You don’t need to run 5km, attend an aerobics class, or go to the gym to exercise. Any activity counts and adds up! Exercise can fit into anyone’s workday, even busy entrepreneurs. Make it a goal to avoid sitting for extended periods. Standing desks might be a worthwhile investment. Try taking the stairs instead of the elevator or walking across the office to chat with a co-worker instead of sending an email.

Using apps or wearable technology can help you keep track of your daily progress and set fitness goals. Doing so can motivate you to improve your health scores and enables you to recognize how much healthier you’ve become. Having visibility of your fitness progress can make exercise a goal you consistently work towards.

4. Eat Well and Limit Sugar.

It’s easy to grab junk food and pop when running from meeting to meeting. While this may satisfy your hunger and give you a quick boost at the moment, that feeling will fade quickly and leave you craving more sweets which ultimately causes lower energy levels.

On the other hand, healthy foods such as whole grain carbohydrates and healthy unsaturated fats provide the reserves and fuel your body and brain need throughout your busy day.

The first step to eating better is to focus on your body and health the same way you focus on your business. Many entrepreneurs mistakenly separate what they consume from how they work. Good food provides better fuel which helps increase your productivity and focus. You must understand that eating and being healthier can make you a better entrepreneur.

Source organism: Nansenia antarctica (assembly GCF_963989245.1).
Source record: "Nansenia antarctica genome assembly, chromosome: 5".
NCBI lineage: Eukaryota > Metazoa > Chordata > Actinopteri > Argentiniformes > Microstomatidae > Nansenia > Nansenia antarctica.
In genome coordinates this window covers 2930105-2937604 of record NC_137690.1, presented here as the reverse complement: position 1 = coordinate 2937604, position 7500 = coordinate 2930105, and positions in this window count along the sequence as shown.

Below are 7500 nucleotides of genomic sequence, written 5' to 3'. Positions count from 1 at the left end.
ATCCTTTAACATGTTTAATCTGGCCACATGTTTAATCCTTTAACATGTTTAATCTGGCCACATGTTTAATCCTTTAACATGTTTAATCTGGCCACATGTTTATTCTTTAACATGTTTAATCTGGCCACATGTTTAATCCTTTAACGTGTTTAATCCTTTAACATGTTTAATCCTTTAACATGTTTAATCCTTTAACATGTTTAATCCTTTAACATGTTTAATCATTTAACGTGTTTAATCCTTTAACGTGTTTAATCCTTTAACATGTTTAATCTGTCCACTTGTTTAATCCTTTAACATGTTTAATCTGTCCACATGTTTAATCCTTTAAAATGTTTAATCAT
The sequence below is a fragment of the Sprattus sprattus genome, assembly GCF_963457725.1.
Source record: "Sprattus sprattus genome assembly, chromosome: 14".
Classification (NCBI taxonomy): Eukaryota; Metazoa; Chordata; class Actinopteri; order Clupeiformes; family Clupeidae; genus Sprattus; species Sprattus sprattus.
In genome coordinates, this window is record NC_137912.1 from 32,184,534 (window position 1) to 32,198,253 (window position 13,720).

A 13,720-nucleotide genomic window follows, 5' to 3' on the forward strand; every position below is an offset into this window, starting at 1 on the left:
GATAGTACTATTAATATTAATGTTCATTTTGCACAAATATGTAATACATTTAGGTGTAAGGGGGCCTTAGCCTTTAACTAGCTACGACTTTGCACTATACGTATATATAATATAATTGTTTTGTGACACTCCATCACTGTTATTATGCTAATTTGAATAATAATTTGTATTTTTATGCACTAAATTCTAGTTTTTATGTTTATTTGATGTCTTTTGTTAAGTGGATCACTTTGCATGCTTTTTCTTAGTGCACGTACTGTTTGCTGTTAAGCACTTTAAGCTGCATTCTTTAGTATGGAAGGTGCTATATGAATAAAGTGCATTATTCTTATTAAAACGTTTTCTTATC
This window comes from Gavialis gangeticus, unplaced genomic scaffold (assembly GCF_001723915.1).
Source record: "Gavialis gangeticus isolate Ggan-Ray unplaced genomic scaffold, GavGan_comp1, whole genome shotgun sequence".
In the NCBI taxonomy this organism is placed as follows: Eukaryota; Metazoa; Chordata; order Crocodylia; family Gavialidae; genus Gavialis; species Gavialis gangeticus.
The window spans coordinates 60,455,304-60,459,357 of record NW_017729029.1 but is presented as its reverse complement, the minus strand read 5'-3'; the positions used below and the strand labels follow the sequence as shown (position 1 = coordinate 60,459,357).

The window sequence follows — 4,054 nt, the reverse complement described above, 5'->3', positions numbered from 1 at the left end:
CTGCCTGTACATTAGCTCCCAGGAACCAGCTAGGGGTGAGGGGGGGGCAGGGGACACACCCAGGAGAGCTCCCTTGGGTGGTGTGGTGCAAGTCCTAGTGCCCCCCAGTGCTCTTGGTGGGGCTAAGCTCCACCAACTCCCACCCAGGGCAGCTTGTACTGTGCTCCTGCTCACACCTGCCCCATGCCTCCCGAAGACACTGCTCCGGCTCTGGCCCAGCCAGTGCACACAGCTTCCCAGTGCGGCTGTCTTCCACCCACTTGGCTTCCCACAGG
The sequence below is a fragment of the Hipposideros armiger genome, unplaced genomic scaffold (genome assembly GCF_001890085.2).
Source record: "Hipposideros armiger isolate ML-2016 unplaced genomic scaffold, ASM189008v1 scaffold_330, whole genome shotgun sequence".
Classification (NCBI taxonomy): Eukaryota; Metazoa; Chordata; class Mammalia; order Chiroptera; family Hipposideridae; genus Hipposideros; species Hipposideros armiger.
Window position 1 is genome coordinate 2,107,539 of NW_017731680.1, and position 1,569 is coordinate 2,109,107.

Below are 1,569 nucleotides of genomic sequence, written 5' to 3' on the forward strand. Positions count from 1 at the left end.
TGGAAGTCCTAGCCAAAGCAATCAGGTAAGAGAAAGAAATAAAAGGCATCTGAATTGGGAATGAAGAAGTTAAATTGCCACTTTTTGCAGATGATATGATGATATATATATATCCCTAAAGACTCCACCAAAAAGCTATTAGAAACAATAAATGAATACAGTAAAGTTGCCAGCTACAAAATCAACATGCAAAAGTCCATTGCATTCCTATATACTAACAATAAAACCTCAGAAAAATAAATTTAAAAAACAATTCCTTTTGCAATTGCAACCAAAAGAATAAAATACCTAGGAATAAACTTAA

Understanding the importance of healthy eating is vital, but it’s nothing without action. Changing dietary habits is hard. As a first step, try making three good eating choices a day, emphasizing simple substitutions. For example, say you often eat sugary cereals in the morning for breakfast. A better option might be a whole grain, sugar-free cereal.

Unfortunately, many people quit their diets because they don’t see improvements immediately or try to change their entire diet overnight, which often causes a relapse. Instead, you must understand that changing dietary habits takes time. So, start with three minor adjustments per day and build off them.

5. Set Aside Time for Yourself

As an entrepreneur, you often give your daily energy and time to dozens of people, multiple projects, and countless business meetings, possibly at the expense of your well-being.

Unfortunately, this is a growing problem as entrepreneurs who are incredibly passionate about their businesses are more likely to burn out because they’re so dedicated to the work they love and rarely take time for their personal lives.

Finding time to focus on self-care is easier said than done, especially with work and family life demands. But it is possible.

You can start by identifying and ranking the activities outside of work that help you relax and recharge. Maybe it’s going on a hike, reading a good book, or taking a relaxing bath. Whatever it may be, try adding these activities to your weekly calendar the same way you would any can’t-miss client meeting. Making personal time as significant as other goals and actions you work toward means you’re much more likely to achieve it.